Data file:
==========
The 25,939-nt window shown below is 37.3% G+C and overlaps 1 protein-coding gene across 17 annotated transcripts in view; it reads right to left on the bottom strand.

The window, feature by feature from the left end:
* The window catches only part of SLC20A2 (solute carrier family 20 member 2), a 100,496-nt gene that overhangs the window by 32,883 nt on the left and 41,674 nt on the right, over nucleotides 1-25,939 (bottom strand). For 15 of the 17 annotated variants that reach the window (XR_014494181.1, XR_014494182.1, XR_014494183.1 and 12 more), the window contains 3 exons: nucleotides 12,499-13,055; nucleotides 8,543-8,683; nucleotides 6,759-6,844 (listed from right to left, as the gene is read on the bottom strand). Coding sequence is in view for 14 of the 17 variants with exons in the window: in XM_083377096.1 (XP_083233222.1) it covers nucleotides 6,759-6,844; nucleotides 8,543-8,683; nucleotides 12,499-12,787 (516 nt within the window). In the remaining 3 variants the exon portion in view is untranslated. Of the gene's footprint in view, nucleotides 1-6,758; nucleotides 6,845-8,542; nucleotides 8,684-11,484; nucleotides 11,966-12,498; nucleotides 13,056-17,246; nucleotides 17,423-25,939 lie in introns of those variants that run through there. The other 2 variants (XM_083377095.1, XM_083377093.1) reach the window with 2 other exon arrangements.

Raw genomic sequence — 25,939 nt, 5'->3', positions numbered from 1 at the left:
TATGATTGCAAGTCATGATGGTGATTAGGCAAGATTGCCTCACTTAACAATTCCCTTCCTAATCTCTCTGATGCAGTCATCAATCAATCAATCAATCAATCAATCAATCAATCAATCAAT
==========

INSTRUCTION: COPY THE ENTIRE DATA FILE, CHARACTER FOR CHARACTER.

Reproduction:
The 25,939-nt window shown below is 37.3% G+C and overlaps 1 protein-coding gene across 17 annotated transcripts in view; it reads right to left on the bottom strand.

The window, feature by feature from the left end:
* The window catches only part of SLC20A2 (solute carrier family 20 member 2), a 100,496-nt gene that overhangs the window by 32,883 nt on the left and 41,674 nt on the right, over nucleotides 1-25,939 (bottom strand). For 15 of the 17 annotated variants that reach the window (XR_014494181.1, XR_014494182.1, XR_014494183.1 and 12 more), the window contains 3 exons: nucleotides 12,499-13,055; nucleotides 8,543-8,683; nucleotides 6,759-6,844 (listed from right to left, as the gene is read on the bottom strand). Coding sequence is in view for 14 of the 17 variants with exons in the window: in XM_083377096.1 (XP_083233222.1) it covers nucleotides 6,759-6,844; nucleotides 8,543-8,683; nucleotides 12,499-12,787 (516 nt within the window). In the remaining 3 variants the exon portion in view is untranslated. Of the gene's footprint in view, nucleotides 1-6,758; nucleotides 6,845-8,542; nucleotides 8,684-11,484; nucleotides 11,966-12,498; nucleotides 13,056-17,246; nucleotides 17,423-25,939 lie in introns of those variants that run through there. The other 2 variants (XM_083377095.1, XM_083377093.1) reach the window with 2 other exon arrangements.

Raw genomic sequence — 25,939 nt, 5'->3', positions numbered from 1 at the left:
TATGATTGCAAGTCATGATGGTGATTAGGCAAGATTGCCTCACTTAACAATTCCCTTCCTAATCTCTCTGATGCAGTCATCAATCAATCAATCAATCAATCAATCAATCAATCAATCAAT